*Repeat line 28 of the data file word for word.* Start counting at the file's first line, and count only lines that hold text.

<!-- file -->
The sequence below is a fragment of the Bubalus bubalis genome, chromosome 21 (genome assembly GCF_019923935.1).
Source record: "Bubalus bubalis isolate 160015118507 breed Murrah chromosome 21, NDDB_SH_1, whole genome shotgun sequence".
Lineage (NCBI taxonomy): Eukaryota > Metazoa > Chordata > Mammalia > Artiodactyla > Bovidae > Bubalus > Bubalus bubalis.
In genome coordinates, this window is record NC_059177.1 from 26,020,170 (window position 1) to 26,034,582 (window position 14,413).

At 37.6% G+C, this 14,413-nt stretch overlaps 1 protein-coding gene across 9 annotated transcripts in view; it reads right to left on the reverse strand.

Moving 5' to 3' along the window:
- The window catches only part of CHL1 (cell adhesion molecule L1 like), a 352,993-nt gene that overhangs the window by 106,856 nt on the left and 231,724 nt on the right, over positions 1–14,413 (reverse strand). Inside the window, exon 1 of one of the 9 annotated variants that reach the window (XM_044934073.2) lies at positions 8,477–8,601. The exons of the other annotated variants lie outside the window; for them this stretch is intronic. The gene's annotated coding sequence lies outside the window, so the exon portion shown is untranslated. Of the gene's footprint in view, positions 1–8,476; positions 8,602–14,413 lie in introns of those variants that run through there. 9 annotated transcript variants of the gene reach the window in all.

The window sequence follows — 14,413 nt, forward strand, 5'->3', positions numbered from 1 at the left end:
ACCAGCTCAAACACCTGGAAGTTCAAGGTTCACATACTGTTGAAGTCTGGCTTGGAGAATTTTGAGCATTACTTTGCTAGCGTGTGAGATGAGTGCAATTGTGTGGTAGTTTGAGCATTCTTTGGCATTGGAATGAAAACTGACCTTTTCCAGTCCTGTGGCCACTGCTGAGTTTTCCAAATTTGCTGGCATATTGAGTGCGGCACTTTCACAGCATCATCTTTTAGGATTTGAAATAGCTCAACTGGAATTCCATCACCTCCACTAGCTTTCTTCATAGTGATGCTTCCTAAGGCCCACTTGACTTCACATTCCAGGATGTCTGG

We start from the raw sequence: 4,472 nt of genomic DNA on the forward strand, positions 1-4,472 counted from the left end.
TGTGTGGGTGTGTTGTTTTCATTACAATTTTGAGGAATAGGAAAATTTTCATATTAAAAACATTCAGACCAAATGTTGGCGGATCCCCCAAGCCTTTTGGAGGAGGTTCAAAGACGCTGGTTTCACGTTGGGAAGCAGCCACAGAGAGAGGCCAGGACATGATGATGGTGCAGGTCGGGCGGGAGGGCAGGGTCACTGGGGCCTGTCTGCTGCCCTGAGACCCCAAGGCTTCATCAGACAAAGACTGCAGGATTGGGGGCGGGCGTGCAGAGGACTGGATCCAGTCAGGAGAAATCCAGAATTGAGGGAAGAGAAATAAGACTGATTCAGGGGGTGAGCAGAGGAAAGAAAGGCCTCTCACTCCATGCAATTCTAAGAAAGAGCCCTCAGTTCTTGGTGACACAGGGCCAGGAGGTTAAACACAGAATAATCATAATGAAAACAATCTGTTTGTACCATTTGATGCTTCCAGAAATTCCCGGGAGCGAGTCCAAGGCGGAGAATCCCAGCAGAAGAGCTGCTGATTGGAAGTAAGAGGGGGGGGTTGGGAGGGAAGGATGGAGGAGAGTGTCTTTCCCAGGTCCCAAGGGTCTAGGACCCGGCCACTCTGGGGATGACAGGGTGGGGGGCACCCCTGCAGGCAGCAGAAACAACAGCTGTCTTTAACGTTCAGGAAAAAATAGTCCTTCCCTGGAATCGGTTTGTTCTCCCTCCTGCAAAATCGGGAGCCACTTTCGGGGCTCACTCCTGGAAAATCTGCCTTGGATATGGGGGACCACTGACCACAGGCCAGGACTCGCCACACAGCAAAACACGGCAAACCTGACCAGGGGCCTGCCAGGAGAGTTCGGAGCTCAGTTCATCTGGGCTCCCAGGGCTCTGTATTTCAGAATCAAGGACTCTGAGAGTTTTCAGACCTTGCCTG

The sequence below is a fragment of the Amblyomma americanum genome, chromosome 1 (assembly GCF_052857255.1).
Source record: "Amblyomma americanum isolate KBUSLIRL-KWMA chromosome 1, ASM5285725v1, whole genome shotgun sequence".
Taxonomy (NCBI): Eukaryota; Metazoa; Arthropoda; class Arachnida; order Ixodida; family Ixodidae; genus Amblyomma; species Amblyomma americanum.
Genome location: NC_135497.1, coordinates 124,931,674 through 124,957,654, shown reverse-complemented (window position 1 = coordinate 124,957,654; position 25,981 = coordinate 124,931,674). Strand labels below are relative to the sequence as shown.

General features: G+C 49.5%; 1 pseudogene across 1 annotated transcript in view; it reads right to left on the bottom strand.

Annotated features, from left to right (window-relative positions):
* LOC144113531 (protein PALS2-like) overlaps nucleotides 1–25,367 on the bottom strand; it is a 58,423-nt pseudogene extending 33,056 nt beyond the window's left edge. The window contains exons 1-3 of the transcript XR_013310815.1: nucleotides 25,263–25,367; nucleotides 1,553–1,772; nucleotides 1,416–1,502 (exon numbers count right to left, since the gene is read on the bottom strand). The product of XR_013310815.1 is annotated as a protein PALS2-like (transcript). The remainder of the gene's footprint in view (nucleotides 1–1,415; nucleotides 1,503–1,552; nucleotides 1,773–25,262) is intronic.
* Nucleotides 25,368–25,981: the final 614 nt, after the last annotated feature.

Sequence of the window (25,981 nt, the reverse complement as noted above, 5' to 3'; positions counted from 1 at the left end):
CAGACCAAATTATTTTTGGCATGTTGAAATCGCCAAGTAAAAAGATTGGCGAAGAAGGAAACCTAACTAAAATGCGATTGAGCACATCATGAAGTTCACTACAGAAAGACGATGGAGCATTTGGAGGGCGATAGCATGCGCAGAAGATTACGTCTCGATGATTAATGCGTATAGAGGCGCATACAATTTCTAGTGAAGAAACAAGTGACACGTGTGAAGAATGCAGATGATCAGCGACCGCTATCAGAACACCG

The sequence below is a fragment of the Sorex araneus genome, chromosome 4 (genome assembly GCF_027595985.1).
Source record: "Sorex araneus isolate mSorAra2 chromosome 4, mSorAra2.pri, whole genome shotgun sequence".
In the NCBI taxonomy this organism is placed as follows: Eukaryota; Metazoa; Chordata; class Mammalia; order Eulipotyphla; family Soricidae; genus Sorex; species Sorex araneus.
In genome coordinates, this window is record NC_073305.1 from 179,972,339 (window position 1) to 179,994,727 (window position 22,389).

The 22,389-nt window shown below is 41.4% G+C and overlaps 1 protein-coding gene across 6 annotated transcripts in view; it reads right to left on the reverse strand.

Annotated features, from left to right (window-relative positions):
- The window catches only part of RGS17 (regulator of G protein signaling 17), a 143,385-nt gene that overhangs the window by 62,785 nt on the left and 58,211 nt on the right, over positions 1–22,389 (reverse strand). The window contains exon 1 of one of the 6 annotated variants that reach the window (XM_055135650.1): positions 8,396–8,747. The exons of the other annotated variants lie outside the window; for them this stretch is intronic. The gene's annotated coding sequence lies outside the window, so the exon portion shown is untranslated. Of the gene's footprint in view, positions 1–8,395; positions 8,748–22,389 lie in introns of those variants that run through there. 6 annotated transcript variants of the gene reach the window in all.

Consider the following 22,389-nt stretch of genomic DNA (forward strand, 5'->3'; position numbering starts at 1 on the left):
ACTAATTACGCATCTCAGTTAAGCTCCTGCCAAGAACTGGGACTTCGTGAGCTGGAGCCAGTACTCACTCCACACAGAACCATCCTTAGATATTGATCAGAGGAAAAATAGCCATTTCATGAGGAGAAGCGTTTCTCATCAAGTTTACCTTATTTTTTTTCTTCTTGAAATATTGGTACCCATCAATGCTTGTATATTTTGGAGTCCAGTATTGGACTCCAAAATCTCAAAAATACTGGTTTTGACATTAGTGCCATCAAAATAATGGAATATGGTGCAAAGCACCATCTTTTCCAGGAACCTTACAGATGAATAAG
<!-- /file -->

- The window catches only part of RGS17 (regulator of G protein signaling 17), a 143,385-nt gene that overhangs the window by 62,785 nt on the left and 58,211 nt on the right, over positions 1–22,389 (reverse strand). The window contains exon 1 of one of the 6 annotated variants that reach the window (XM_055135650.1): positions 8,396–8,747. The exons of the other annotated variants lie outside the window; for them this stretch is intronic. The gene's annotated coding sequence lies outside the window, so the exon portion shown is untranslated. Of the gene's footprint in view, positions 1–8,395; positions 8,748–22,389 lie in introns of those variants that run through there. 6 annotated transcript variants of the gene reach the window in all.